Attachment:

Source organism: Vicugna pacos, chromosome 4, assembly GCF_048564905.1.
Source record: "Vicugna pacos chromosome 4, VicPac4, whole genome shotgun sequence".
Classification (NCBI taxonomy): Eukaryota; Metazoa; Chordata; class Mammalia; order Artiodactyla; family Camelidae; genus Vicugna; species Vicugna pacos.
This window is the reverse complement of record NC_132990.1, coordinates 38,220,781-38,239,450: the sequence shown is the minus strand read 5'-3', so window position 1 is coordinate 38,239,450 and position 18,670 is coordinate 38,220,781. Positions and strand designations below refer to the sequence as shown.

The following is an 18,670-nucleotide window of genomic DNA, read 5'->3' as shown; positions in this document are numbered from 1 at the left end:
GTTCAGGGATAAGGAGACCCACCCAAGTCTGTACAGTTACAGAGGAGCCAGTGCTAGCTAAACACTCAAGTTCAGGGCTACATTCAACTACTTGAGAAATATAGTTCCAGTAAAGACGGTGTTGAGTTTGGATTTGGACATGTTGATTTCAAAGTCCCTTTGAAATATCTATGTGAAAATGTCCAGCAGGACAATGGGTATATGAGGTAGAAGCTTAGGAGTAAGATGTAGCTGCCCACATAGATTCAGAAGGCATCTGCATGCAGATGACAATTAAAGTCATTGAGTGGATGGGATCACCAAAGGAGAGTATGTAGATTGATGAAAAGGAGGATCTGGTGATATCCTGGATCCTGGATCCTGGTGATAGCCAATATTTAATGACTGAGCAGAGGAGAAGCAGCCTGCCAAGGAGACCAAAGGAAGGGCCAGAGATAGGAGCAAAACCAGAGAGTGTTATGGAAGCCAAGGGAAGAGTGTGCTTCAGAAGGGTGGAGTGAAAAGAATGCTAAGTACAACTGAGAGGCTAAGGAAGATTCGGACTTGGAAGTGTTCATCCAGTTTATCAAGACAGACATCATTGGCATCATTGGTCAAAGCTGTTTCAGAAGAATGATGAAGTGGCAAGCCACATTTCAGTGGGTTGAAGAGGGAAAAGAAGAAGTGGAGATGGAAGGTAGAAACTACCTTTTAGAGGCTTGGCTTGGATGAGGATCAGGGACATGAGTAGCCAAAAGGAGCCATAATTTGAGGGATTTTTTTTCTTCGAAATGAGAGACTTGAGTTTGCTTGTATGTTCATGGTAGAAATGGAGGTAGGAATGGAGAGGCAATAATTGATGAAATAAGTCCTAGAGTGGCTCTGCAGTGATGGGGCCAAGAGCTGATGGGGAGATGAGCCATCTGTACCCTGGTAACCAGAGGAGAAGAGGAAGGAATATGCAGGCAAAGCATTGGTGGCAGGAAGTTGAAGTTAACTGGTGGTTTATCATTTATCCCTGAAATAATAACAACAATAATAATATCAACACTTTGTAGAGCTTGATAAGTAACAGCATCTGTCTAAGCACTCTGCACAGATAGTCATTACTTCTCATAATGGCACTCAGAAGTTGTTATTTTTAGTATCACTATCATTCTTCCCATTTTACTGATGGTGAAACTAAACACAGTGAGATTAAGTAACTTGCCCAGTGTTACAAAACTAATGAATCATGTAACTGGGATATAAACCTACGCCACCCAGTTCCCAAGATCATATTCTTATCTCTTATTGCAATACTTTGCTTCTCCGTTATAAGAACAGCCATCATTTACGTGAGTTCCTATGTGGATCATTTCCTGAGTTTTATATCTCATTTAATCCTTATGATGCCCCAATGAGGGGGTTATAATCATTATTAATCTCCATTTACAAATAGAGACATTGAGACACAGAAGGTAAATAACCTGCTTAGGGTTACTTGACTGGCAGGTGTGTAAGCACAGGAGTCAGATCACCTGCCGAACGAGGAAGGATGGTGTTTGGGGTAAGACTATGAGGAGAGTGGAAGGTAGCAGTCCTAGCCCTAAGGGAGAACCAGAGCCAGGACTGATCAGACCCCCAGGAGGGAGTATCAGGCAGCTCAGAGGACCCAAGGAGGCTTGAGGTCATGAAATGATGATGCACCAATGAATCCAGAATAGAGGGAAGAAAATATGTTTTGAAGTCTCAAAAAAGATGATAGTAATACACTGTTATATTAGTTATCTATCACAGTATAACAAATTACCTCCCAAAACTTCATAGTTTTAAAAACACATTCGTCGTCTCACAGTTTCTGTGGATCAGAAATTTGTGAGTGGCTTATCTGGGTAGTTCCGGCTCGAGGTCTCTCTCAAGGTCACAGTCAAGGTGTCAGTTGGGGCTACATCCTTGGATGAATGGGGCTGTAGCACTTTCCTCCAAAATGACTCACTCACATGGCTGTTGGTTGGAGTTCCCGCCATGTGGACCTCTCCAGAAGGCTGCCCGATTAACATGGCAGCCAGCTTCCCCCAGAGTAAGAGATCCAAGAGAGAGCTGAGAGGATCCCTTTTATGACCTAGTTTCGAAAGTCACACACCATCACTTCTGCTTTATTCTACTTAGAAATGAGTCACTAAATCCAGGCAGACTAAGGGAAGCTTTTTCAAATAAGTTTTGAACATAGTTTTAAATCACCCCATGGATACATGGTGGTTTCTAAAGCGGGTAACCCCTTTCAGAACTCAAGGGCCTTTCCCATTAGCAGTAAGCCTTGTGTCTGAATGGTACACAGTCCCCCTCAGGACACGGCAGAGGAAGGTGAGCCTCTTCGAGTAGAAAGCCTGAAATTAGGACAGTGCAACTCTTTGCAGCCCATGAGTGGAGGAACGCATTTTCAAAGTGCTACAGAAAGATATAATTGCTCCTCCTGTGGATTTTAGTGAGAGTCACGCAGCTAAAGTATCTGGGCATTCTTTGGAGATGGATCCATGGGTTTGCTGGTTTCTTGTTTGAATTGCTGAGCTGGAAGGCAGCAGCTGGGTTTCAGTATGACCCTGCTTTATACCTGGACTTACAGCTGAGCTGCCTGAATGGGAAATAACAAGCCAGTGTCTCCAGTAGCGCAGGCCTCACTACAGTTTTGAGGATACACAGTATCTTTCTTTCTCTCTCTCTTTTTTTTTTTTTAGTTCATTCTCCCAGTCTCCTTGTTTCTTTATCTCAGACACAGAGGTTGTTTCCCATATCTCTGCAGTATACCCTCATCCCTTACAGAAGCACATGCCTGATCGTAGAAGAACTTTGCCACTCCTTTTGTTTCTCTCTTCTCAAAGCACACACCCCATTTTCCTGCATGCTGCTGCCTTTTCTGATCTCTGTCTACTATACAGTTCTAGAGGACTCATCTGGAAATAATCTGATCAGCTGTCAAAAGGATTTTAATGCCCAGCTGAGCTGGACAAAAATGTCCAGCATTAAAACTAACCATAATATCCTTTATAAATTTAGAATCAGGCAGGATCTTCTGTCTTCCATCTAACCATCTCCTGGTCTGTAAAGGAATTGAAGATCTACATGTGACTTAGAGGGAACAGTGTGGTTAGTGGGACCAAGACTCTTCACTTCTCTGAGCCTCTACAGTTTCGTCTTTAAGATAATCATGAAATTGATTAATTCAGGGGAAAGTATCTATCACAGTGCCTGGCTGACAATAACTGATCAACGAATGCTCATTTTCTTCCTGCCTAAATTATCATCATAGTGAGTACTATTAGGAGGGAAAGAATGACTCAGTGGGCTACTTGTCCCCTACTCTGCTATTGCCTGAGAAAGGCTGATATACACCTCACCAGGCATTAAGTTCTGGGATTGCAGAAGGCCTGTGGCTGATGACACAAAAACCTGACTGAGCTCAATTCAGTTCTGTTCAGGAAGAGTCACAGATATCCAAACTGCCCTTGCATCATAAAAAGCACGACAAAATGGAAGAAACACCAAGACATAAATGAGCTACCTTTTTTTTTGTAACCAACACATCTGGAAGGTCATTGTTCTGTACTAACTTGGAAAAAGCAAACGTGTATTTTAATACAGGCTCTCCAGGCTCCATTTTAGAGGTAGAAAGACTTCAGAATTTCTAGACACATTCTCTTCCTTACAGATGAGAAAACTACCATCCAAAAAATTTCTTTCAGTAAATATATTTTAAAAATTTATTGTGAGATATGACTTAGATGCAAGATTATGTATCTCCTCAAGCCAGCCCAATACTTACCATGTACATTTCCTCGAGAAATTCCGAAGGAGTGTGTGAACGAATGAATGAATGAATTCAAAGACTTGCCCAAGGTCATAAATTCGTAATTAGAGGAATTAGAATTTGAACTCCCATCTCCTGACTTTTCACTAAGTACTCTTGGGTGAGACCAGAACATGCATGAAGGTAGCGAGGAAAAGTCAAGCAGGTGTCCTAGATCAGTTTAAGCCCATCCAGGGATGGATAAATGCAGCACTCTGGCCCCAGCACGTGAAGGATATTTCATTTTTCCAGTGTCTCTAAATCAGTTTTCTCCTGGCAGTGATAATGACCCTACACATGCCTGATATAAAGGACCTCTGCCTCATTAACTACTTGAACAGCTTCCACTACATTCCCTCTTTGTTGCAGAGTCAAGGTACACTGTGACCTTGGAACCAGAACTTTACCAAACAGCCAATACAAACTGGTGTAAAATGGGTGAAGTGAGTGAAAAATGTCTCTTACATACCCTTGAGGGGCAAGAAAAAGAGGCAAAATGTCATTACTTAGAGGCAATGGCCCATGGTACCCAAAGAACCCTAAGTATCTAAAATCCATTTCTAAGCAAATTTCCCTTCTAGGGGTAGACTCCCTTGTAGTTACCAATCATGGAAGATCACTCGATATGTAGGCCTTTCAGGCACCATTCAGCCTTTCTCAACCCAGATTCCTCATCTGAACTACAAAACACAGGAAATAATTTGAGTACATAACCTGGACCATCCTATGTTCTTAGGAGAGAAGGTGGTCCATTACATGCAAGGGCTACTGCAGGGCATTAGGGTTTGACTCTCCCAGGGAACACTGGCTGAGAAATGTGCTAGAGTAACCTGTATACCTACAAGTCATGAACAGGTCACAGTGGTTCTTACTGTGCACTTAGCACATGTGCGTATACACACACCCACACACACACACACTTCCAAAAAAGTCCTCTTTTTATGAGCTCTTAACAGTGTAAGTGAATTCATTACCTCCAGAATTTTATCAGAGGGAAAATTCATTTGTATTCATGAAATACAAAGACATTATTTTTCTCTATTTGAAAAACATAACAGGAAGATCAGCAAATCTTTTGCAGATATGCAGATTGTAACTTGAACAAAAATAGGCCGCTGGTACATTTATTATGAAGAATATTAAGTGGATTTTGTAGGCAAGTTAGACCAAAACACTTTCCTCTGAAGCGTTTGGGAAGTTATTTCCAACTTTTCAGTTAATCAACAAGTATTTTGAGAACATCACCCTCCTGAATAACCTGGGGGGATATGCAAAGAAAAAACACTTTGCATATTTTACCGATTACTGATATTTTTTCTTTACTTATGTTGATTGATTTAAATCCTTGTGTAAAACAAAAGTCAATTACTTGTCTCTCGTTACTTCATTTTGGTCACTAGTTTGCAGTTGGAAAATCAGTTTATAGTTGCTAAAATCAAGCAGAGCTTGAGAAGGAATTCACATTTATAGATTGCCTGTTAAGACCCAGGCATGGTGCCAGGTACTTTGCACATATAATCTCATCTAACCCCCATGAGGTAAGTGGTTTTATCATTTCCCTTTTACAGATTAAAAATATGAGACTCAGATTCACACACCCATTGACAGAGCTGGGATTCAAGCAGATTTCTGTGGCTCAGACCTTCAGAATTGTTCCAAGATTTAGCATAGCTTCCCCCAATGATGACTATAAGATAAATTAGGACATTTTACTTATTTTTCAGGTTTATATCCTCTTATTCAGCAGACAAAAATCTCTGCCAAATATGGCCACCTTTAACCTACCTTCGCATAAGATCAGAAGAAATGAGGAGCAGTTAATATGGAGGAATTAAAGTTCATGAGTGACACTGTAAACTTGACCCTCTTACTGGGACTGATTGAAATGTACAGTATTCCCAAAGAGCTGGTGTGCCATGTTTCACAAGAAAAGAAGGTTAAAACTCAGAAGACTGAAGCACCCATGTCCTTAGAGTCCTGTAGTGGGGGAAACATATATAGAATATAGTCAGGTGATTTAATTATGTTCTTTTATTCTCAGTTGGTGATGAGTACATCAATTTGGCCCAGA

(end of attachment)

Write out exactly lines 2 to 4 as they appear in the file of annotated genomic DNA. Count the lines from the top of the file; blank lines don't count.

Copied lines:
Source record: "Vicugna pacos chromosome 4, VicPac4, whole genome shotgun sequence".
Classification (NCBI taxonomy): Eukaryota; Metazoa; Chordata; class Mammalia; order Artiodactyla; family Camelidae; genus Vicugna; species Vicugna pacos.
This window is the reverse complement of record NC_132990.1, coordinates 38,220,781-38,239,450: the sequence shown is the minus strand read 5'-3', so window position 1 is coordinate 38,239,450 and position 18,670 is coordinate 38,220,781. Positions and strand designations below refer to the sequence as shown.